June 13, 2014 at 2:48 PM ET
It's been just four months since Miles O’Brien lost his arm, but in some ways, life seems better than ever for the PBS journalist.
In a New York magazine article out this week, O’Brien writes about the challenges he has experienced since having his arm amputated in February, but shares that these months have also transformed his life for the better.
“Losing an arm has connected me to others in a way I have never felt,” he writes. “Yes, I have suffered a tremendous loss, but in a way, I feel as if I have gained much more.”
O’Brien lost his arm while on assignment in Asia when a heavy equipment case fell on his arm, leaving a bruise that later developed into acute compartment syndrome, a condition that ultimately cuts off blood flow to the limb. The only solution was to amputate his arm.
“When I think of all the risky things I’ve done in my life — jumping out of airplanes, flying little airplanes, scuba diving — the fact that a heavy equipment case could take my arm is mind boggling,” he told TODAY's Savannah Guthrie in March.
In his piece for New York, he shares how his normal routine now takes much more time and patience with himself, whether it’s juggling the shampoo bottle in the shower between his legs or battling phantom pain, a common condition for amputees where it feels as if the missing limb is still there.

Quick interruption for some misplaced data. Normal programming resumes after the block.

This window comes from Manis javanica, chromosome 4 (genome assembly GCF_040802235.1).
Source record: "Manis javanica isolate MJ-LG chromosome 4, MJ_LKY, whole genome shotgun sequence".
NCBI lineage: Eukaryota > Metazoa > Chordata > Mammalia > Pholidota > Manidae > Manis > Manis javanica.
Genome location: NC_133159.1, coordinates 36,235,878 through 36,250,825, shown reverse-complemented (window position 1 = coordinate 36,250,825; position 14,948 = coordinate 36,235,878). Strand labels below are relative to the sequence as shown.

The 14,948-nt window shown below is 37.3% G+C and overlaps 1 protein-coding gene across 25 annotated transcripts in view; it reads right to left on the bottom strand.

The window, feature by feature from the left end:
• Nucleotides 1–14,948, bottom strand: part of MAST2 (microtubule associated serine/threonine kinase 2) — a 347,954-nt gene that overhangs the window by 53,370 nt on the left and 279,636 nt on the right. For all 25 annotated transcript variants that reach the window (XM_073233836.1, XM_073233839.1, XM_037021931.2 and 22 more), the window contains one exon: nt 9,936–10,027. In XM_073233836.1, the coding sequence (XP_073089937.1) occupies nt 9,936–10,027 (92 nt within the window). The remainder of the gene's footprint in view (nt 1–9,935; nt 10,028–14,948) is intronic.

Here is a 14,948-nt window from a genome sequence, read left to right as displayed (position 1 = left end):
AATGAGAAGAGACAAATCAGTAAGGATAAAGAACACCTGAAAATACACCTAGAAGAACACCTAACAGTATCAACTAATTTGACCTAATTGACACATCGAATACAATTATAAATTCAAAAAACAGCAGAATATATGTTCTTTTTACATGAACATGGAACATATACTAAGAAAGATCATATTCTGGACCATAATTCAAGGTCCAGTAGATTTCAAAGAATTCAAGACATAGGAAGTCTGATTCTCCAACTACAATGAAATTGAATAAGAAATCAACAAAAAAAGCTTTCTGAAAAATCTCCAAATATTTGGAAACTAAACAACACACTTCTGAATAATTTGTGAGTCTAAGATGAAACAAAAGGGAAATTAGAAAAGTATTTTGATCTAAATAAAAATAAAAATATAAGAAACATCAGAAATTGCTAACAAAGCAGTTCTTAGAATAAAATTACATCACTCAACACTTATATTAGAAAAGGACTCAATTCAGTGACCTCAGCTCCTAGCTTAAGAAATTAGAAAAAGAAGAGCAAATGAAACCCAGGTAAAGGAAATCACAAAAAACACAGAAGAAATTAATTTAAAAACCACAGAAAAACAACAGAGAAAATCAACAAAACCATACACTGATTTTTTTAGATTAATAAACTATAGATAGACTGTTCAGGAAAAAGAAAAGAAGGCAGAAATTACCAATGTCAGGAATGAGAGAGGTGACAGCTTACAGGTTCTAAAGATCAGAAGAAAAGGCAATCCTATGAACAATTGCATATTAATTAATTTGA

“First thing in the morning, it’s actually a pleasant, painless feeling,” he writes. “But as the day goes on, it feels as if it is progressively bound tighter and tighter, to the point of excruciating pain.”
As one who used to pride himself on being able to travel the world and report stories on his own, O’Brien told TODAY.com via email on Friday that he feels that too has changed since the accident.
“I have a feeling my one-man band days are over,” he said, though his new reality hasn't stopped him from the job he loves. He recently went to Alaska to report a series on climate change with his colleague, Kate Tobin, a trip that involved a journey onto sea ice, a stop in a scientific encampment in the middle of the tundra, and four days of camping in Denali National Park.
“There were some challenges to be sure and things took longer than they used to, but I knew everything was going to be okay and Kate told me I was the ‘same as ever,’” he said. “It was hard to stop the tears when she said that.”
O’Brien writes that amid the pain, difficulties and adjustments of living with one arm, the last four months have changed his life for the better in more ways than not. Being the beneficiary for love and support from family, friends and colleagues has allowed him to feel love in ways he has never before felt.
“As much as I am inconvenienced by being one handed and bothered by chronic pain, I would choose love over a limb any day of the week,” he told TODAY.com. “I honestly think I am a better person for it.”
You can read O'Brien's full piece at New York magazine.
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